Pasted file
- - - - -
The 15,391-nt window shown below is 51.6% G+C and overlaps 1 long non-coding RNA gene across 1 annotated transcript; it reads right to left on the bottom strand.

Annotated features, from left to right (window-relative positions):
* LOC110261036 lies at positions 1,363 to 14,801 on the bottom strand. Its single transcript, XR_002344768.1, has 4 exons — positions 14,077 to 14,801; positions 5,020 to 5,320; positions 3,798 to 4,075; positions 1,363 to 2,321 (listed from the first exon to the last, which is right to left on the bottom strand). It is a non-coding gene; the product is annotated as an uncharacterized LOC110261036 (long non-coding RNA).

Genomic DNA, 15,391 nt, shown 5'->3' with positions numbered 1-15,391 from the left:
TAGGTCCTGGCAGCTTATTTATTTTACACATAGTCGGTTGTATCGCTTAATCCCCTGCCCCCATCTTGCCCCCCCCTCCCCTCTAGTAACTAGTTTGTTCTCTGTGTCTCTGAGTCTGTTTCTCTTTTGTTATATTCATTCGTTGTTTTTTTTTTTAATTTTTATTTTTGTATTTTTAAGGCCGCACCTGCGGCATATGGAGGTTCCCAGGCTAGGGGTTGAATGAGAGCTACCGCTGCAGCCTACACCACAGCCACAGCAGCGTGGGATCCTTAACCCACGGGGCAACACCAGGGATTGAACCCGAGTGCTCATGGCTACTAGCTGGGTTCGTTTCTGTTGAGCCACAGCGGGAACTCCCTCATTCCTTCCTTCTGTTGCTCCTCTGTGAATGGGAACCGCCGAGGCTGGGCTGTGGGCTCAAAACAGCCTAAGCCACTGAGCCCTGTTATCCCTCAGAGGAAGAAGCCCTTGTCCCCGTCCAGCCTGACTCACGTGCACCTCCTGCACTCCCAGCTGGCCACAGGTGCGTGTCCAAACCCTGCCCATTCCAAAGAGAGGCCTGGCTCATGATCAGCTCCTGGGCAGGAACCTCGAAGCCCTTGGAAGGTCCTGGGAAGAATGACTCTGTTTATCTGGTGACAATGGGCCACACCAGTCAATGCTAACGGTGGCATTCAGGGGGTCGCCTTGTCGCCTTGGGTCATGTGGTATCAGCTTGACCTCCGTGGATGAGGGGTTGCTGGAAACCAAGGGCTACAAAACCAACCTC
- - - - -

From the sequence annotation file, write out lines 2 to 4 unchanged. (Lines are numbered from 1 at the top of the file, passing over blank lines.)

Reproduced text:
Annotated features, from left to right (window-relative positions):
* LOC110261036 lies at positions 1,363 to 14,801 on the bottom strand. Its single transcript, XR_002344768.1, has 4 exons — positions 14,077 to 14,801; positions 5,020 to 5,320; positions 3,798 to 4,075; positions 1,363 to 2,321 (listed from the first exon to the last, which is right to left on the bottom strand). It is a non-coding gene; the product is annotated as an uncharacterized LOC110261036 (long non-coding RNA).

Genomic DNA, 15,391 nt, shown 5'->3' with positions numbered 1-15,391 from the left: